The technology world is typically known for changing at a fast pace and constantly innovating. When anyone learns that I am involved in the tech industry, they must assume that I am somehow related to Nostradamus – they all want to know what is the next big thing in technology or what is the future for some now product.

All I can say with any certainty is that what is available today will seem incredibly inadequate when tomorrow comes – but today is the best technology we have today.

When I do start to look into my crystal ball though I see some major developments in the world of Artificial Intelligence. One story in particular caught my eye over the last few days. When I currently walk into my regular coffee shop, the experienced barista looks at me and says good morning and tells me they will start to make my normal cappuccino (boring I know). I visit them because they make good coffee and they remember my order. I call it good customer service.

The world of Artificial Intelligence (AI) seeks to remove humans from the equation. One Sydney café now uses facial recognition software to recognise their customers as they walk in and tell the barista the normal order for the customer. Just when you thought your barista was impressing you by remembering your name and order, it seems that the world of AI covers the shortcomings of a poor barista. When the barista says, “Good morning John, would you like your normal latte with a caramel shot,” they may just be reading from a screen. And that is OK by me.

That sounds pretty simple – just remembering my coffee order – but this is just the start of what become of everyday life.

We all know about the advances being made in the world of driverless vehicles with my prediction that we will see mass market driverless cars being sold (for a lot of money) within ten years. They will have some limitations on where they can go and what they can do but you will be able to zone out while you drive a car.

It is when you start to combine devices with AI that the real excitement starts. I can ask Siri on my phone “What is the weather?” and she responds by telling me the current temperature and forecast for the day. I can walk into home and say, “OK Google, tell me about my day” and I will hear about the weather from the day and the latest news. Then I can go a step further. I can tell Alexa I am up in the morning and she will turn on my lights and my TV and adjust the heating or cooling in the house depending on what the current temperature is. Combining speech and facial recognition with physical devices – like cars and houses – is where we will see some outcomes that we will be using in day to day life without thinking about it. In the same way that people under the age of 35 give me a confused look whenever I utter the words “before we had mobile phones,” in a generation or two, it will be assumed that humans have always had conversations with computers and that they would take appropriate actions based on those conversations.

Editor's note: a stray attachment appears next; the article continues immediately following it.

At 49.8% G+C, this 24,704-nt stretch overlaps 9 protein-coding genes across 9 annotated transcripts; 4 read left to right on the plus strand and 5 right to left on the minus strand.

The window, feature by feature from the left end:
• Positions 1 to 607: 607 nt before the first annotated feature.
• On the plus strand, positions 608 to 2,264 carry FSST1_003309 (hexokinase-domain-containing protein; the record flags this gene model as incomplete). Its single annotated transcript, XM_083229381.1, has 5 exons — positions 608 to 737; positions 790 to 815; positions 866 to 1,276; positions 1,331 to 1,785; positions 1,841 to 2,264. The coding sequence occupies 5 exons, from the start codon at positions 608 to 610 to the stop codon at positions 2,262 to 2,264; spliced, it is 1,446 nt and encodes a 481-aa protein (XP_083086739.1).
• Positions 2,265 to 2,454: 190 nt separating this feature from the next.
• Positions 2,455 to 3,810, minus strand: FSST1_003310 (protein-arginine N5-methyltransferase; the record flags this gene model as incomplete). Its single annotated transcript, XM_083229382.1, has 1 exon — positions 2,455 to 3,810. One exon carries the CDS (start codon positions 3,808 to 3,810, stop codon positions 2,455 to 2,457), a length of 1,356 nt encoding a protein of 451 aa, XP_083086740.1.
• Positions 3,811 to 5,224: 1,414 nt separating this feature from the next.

We might conjure up scary images (propagated by Hollywood) of how the world will be when we have AI but the reality is that the world will be as it is now because we currently have AI and use it on most days. I no longer vacuum my floor – a robot does it for me. I no longer mow my lawn – a robotic lawn mower does it for me. I choose movies to watch on TV based on recommendations from my streaming provider. I am interacting with AI every single day – as are most people.

The world will be just as it is now – but with my coffee shop getting my coffee order just right even when my regular barista is on holidays. And that is progress!

Mathew Dickerson

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